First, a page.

You don’t know a problem exists if nobody has complained to you about it.
You can’t assume that problem X annoys anyone. You can’t even ask them “are you annoyed by X?” because then they might decide they are even if they’ve never thought about it before. And if they’ve never thought about it before, then it’s not a problem worth solving.
The book The Mom Test is about the art of sneakily uncovering people’s problems without letting them tell you what you want to hear. If you go to your mom with an idea, then she’s going to support it no matter how dumb it is.
Here’s how it goes down:
You: “Hey Ma, it’s pretty frustrating to kick your dog’s food bowl and spill it everywhere, right?”
Mom: “Yes honey, that is frustrating!”
You: “Well what would you say if I created a food bowl that automatically covered itself when it got kicked?!”
Mom: “That sounds like a great idea! I’d buy that!”
And now you have validated an idea for a product nobody would ever buy, because you led her to the answer you wanted. Good job.
How about this?
You: “Hey Ma, why is there dog food all over the floor?”
Mom: “Oh I just kicked it accidentally.”
You: “Does that happen a lot?”
Mom: “Nope, that’s the first time. Usually I keep the dog bowl in that corner so it’s out of the way, but I was sweeping this morning.”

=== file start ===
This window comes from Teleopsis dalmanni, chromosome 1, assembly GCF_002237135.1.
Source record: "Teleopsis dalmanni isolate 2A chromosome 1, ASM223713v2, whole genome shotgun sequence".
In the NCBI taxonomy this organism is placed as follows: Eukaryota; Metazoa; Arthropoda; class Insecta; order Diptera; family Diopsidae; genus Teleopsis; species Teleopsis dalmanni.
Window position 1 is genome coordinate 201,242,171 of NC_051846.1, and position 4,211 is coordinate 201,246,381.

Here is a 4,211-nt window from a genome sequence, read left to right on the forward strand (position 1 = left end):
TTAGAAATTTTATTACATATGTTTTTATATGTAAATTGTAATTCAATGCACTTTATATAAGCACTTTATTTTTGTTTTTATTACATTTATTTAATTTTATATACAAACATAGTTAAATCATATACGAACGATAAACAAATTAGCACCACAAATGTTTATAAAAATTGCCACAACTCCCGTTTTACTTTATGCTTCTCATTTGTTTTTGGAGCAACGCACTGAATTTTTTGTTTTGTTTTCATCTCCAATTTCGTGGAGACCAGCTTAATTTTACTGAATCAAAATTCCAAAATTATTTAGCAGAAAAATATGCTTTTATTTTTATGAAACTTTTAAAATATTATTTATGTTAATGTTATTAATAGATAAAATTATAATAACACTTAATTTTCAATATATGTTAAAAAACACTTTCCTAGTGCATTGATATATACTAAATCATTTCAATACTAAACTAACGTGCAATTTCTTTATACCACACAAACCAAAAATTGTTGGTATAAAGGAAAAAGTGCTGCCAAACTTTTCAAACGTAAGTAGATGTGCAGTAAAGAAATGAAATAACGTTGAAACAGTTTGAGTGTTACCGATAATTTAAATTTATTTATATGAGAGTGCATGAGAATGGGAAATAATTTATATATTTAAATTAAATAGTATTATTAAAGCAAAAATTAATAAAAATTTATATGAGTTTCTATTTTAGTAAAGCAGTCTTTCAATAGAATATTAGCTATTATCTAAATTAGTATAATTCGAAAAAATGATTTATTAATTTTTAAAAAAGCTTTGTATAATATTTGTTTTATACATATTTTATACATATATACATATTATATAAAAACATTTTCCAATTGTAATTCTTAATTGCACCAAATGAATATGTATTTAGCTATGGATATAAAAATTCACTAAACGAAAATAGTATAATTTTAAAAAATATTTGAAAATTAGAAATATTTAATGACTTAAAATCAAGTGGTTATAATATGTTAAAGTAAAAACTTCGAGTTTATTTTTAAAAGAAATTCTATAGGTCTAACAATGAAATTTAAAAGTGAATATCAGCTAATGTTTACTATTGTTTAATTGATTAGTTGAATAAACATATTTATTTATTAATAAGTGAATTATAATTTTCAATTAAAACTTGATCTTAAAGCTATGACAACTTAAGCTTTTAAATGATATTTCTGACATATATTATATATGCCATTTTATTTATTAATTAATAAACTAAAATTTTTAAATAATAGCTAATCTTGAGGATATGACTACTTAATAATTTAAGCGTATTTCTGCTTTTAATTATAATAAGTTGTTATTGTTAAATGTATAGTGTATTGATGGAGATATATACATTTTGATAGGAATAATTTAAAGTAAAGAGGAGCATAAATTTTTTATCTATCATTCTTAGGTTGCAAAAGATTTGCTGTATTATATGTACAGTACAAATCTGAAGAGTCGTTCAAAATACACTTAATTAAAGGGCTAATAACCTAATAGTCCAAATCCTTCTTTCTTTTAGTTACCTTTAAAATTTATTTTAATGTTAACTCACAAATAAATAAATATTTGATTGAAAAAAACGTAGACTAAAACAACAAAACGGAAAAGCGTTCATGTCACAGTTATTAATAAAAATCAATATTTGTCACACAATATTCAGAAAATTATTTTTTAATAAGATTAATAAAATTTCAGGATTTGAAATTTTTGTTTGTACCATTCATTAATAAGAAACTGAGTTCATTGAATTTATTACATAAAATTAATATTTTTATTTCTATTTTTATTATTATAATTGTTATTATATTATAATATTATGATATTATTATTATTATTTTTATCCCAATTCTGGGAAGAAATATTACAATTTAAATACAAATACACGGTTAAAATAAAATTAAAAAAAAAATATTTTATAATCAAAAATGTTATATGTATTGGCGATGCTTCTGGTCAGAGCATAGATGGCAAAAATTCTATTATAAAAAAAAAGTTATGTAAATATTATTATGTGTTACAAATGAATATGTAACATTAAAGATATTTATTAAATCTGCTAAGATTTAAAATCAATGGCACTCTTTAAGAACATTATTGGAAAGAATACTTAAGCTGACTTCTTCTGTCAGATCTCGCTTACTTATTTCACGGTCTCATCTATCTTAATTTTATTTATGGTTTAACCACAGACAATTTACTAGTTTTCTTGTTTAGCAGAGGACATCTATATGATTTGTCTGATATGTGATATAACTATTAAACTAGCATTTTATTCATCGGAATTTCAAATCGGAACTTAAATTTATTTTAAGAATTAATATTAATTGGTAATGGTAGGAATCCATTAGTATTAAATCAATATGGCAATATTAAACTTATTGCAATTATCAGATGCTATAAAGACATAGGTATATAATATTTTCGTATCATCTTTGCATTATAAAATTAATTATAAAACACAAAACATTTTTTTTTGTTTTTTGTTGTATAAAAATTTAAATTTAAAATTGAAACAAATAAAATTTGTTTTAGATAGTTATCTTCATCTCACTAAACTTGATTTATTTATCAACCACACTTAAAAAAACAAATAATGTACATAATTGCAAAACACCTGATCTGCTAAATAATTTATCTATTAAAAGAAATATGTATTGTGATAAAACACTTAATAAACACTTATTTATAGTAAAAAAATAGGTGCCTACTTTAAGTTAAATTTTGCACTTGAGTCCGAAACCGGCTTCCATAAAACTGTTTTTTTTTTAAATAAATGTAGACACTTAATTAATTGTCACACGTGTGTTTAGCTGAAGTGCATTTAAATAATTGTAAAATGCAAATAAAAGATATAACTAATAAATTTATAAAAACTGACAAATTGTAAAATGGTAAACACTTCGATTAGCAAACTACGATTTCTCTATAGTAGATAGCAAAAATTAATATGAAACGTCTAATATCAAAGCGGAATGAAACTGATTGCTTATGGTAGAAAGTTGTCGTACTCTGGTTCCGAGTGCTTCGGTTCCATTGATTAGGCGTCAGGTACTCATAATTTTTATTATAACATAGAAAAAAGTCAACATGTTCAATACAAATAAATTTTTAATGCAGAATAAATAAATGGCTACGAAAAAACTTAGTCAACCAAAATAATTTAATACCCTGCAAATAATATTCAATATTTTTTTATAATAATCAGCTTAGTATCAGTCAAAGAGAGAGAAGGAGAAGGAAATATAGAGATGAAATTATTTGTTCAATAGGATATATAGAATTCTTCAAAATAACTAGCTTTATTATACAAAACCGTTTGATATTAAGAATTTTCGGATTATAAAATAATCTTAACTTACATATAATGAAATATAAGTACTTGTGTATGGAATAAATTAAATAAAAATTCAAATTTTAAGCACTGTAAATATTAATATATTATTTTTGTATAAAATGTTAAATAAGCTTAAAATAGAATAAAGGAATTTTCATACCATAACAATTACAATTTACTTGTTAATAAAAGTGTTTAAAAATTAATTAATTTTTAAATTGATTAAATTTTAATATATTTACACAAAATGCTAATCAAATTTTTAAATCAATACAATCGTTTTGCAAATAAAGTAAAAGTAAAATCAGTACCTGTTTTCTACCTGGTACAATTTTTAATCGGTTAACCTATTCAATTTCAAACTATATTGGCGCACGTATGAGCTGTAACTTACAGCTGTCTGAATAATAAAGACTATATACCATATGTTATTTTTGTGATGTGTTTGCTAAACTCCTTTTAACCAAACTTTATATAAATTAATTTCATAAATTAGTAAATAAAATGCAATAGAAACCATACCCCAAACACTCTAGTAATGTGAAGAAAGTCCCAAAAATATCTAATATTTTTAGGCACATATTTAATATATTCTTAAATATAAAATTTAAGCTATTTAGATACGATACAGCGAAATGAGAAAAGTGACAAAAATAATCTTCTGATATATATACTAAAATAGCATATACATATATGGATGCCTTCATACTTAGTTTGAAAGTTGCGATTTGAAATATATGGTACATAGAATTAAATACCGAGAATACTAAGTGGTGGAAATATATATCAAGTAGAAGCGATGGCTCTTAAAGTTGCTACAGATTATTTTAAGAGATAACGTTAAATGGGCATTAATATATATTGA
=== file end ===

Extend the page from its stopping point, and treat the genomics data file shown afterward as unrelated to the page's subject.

See the difference? When you don’t lead her to the answer you’re looking for, you get a real answer. This problem isn’t a problem.
I see this a lot with internal initiatives. People assume that a problem frustrates their coworkers, because why wouldn’t it? So they end up with agile transformations that address all the wrong issues or internal technology platform teams that build all the wrong tools.
The book When Coffee & Kale Compete talks about this in the context of Jobs To Be Done. It says that you should look for the fire around a problem. If someone gets fired up when they talk about a problem they’re having, that one is worth solving.
Stop solving problems that nobody’s fired up about.
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